Researchers at Newcastle University have figured out why Jupiter, and other extremely hot exoplanets like it, have such strange and dreamy features.

Jupiter’s iconic swirls of gaseous clouds are pulled by wickedly fast winds moving upwards of 270 miles per hour on a near constant basis. The great red spot—a massive hurricane-like storm that is more than twice the size of Earth — is a product of those winds. The planet also rotates 28 times faster than Earth, despite it’s surface area being 121 times larger.

Jupiter's Great Red Spot, as seen from Juno. 

The reason for this planet’s constant pressure and speed is hidden in an invisible and intense magnetosphere that causes winds to shift in multiple directions. Tamara Rogers, an astrophysicist at Newcastle, discovered this strange effect not in Jupiter, but in an exoplanet very similar, known as HAT-P-7b, which is about 1,040 light-years away from Earth and 40 percent larger than Jupiter.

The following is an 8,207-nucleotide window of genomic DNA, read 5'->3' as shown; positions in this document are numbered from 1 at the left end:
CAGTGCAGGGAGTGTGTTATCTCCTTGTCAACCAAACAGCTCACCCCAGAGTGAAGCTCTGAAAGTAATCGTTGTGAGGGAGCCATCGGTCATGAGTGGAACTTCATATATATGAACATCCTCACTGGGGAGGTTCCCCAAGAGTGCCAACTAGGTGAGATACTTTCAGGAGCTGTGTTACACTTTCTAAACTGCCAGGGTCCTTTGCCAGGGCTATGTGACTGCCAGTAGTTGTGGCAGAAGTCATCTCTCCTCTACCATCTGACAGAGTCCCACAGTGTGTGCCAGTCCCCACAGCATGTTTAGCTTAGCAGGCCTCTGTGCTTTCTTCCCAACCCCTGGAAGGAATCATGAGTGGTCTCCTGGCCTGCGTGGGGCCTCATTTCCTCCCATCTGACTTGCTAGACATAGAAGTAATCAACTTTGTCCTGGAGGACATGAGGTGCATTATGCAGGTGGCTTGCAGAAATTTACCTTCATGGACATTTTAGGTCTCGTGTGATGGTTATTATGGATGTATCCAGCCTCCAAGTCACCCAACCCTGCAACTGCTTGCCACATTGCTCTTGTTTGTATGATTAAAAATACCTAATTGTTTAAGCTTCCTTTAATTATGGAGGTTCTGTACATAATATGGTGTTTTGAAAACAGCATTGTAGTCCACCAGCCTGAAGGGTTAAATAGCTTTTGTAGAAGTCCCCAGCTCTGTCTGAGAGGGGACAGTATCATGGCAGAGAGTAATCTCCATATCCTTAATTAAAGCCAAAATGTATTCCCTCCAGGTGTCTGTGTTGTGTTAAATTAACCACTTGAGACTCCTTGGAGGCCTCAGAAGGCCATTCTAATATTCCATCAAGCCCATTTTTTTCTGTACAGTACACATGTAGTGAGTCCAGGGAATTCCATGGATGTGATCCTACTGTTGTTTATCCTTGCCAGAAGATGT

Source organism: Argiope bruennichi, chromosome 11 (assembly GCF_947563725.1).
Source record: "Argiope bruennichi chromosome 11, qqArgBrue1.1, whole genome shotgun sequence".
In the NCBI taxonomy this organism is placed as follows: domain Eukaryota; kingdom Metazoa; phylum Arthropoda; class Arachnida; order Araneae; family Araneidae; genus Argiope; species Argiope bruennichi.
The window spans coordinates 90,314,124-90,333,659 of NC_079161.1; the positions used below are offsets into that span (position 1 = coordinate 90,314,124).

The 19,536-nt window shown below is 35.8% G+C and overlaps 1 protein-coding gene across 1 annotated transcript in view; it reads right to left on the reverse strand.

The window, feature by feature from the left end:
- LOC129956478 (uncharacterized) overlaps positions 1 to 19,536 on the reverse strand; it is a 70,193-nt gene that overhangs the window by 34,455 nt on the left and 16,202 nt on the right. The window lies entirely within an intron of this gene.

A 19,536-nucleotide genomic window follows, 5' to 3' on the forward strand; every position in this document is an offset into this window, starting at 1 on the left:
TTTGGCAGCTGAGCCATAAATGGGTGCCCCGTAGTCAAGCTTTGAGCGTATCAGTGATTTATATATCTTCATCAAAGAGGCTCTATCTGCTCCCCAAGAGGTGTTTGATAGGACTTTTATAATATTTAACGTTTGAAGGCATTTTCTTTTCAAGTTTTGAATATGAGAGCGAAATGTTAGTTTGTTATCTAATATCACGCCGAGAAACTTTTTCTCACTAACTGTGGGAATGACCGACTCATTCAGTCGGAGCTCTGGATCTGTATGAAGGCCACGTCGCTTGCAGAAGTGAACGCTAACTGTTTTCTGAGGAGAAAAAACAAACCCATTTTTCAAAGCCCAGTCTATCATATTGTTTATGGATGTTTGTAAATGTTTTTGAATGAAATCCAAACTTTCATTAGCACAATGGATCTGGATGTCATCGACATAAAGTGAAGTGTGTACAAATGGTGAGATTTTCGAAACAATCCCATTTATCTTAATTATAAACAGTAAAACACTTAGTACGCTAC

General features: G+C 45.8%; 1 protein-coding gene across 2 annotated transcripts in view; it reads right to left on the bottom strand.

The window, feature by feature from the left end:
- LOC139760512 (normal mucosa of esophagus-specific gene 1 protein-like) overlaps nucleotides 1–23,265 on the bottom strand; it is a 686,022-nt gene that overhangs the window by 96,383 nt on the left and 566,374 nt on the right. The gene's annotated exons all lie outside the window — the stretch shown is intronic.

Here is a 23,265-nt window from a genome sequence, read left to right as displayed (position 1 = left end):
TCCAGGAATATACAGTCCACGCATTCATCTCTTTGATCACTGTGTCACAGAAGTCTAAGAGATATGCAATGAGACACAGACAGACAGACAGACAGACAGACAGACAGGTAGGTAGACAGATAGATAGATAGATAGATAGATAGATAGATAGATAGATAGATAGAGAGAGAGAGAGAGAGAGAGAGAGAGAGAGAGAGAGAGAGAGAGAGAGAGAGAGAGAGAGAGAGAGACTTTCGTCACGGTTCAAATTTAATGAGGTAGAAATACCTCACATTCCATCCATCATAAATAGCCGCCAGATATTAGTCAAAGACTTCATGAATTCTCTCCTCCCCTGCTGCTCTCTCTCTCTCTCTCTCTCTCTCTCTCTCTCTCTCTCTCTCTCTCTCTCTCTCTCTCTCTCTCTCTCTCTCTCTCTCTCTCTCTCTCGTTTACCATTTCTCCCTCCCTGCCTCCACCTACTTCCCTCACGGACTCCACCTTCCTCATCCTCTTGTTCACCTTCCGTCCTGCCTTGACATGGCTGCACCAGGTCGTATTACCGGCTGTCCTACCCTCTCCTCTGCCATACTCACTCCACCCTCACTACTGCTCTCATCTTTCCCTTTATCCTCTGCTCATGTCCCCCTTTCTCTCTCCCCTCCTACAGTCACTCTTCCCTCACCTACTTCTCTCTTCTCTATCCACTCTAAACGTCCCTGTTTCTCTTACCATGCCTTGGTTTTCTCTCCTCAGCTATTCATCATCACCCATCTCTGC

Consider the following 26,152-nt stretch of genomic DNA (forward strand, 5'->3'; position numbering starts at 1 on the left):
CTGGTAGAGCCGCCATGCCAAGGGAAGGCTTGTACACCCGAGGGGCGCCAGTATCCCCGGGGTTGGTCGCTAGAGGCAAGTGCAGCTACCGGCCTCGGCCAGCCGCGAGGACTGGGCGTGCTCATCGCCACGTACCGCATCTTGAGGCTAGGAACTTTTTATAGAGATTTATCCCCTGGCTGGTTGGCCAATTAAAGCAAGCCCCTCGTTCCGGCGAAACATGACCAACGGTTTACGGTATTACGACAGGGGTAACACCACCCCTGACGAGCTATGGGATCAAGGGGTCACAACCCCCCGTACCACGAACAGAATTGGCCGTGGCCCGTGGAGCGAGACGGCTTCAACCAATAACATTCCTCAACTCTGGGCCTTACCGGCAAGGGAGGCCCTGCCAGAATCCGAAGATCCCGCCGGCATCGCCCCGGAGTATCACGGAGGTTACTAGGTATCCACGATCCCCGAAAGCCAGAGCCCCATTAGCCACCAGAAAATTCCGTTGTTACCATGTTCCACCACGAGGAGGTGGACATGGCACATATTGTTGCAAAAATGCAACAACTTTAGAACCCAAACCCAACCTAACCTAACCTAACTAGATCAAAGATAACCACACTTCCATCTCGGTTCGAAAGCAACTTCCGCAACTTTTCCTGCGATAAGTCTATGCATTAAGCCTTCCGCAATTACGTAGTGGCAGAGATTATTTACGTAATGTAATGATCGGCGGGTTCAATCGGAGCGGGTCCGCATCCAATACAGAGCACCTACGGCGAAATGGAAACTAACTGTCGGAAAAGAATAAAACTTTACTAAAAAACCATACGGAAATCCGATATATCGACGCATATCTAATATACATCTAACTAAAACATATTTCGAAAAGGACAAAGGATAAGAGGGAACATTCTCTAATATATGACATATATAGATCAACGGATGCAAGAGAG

The gas giant, HAT-P-7b was discovered in 2008.

Earth also has a magnetic field surrounding it, but the high mineral content in the atmospheres of Jupiter-like planets causes a much stronger affect.

“The extreme temperature of these unusual planets causes metals such as lithium, sodium and potassium to become ionized and this allows the magnetic field to be coupled to the atmospheric winds,” Rogers said in a release.

Rogers was able to map the magnetic field of HAT-P-7b using observations on the wind patterns. The stronger the winds, the stronger the magnetic force.

This new method can be used to measure the dimensions and strength of gas giants across the universe, helping astronomers understand how they evolved and ultimately how they influence solar systems like our own.

Magnetic Fields Exoplanets Newcastle University
Measuring magnetic fields of distant exoplanets. 
Photos via NASA, Newcastle University